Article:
Friday, June 08, 2007

Pop and Circle Dance

Last night, I attended one of the first milestones in my childrens’ educational career: The Daycare Graduation Ceremony. It can be called nothing else but cute as 24 little kids marched in a single row dressed in their caps and gowns to the sound of Pomp and Circumstance (or as my kids say, Pop and Circle Dance). They sang a rendition of Zip-a-Dee-Do-Dah ("Pre-K was fun, lot’s of learning and play…Zip-a-Dee-Do-Dah, Zip-a-Dee-Ay"), followed by "I’m a Shining Star" to the tune of "Itsy Bittsy Spider." Again, cute…or perhaps even adorable.

I stood with my video camera in a row of similarly donned parents that resembled coverage at any Presidential Press Conference. Cameras clicking and video whirling as the kids all sat down in a row while the director addressed the crowd and praised the children. When the diplomas were to be handed out, each child was told to come up one at a time, take the diploma, hug their teachers, and go back to their seat. The first three children complied as instructed. The fourth child (ironically, the director’s child) ran up before his name was called. That set a precedent as all kids started to head towards the podium. They still stayed in line, but not in the same order. Watching the teachers and director quickly sort through all the diplomas and hand them out was probably only a hint of the day to day challenges they faced in their class. I had to admire their patience and decorum in controlling the potential chaos. In no time, all the kids were seated again with diplomas in hand, most of them flicking at the tassels that hung from their mortarboards. Finally, the children were asked to stand up one more time, turn to the parents and cited a quick poem to thank the parents and state that the daycare will live in their heart forever. Cute.

The ceremony was followed by a slide show in the air-conditioned classroom (thank goodness). Although the show lasted about ten minutes too long, it was fun to hear the kids call out the names of their friends whenever said friend’s face appeared on the screen. As with all of the evening, it was more fun to watch the kids than the presentations or speakers involved. After all, it was the kids’ moment.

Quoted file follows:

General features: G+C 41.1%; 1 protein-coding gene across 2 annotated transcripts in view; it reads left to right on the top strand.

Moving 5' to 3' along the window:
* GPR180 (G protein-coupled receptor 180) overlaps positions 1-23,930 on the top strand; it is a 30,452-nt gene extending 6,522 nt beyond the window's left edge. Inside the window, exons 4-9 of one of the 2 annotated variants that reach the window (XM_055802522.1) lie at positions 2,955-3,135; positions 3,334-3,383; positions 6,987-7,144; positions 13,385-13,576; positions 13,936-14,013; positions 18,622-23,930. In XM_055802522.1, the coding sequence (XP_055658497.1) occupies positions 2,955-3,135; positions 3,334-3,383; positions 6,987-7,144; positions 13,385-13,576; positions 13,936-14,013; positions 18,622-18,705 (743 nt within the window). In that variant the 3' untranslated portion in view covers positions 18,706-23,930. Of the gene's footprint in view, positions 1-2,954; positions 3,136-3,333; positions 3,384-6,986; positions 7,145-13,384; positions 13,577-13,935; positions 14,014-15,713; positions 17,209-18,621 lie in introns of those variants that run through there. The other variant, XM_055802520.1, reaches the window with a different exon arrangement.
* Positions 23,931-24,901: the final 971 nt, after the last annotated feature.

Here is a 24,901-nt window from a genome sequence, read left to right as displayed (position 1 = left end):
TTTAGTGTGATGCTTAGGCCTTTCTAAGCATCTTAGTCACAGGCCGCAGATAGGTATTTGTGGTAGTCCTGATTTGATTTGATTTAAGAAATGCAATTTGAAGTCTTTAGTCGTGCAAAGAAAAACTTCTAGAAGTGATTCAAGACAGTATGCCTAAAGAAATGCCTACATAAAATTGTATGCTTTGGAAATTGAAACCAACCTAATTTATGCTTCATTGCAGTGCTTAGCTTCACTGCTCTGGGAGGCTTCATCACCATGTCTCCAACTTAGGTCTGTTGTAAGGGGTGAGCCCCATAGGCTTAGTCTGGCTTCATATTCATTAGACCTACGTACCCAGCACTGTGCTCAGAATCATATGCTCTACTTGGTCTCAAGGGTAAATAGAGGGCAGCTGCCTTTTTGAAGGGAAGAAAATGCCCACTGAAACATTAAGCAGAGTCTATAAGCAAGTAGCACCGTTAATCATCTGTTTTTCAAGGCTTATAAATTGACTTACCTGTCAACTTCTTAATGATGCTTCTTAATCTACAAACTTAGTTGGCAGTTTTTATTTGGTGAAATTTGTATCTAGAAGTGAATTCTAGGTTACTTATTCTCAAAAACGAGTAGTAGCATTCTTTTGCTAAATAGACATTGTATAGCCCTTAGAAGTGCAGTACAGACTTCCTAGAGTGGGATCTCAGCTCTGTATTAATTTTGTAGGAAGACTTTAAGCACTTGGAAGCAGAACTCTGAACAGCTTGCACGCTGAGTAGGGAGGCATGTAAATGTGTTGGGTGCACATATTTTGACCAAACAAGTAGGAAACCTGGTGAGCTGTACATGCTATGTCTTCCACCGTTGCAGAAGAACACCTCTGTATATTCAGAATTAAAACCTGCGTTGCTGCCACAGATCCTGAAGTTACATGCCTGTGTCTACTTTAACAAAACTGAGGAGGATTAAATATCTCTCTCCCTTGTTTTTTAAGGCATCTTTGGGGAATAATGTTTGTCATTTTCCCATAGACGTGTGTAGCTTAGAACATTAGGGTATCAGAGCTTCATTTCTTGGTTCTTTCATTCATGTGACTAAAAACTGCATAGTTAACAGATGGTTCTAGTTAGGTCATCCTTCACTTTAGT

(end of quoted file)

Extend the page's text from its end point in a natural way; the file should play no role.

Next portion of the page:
Before the cake was served (which brought the largest cheer from the kids), the teacher’s shared philosophical statements shared by the kids over the past year. I’d like to share those of my kids with you now:
  • Rather than say "It’s better to be late than never," my daughter stated, "It’s better to be late than early." Unfortunately, she lives that philosophy to the letter (as does her mother) every day. My son’s take was, "It’s better to be late than at nine o’clock." My son, the cryptic philosopher.
  • We’ve heard that "too much of a good thing can be bad." My son stated that "too much of a good thing can be playing with toys." I guess you can never have too many toys, or time to play with them, as is evident by out over-flowing playroom, which used to be a dining room. My daughter went the most logical route with, "too much of a good thing can be the most."
  • Especially when being around kids, one has to be reminded that "patience is a virtue." My daughter has decided that "patience is a wait." Somehow, that makes sense. The boy stated, "patience is nice." Of course, it would be nice if either child practiced patience.
  • Finally, so close to Father’s Day, we’ve all heard the phrase, "Father Knows Best." My children had a different view of father…being me. My daughter was kind enough to announce that "father knows how to do a head stand." This is true, although doing so usually has my kids tackling me right away. And my son summed me up by saying, ‘father knows tricks." I’ll hold back comment on that.
  • One more statement I’d like to share from an undisclosed classmate shows the logic of children at this age. "Why can’t the Spanish teacher learn English?"

1 comment:

Carrie said...

People should read this.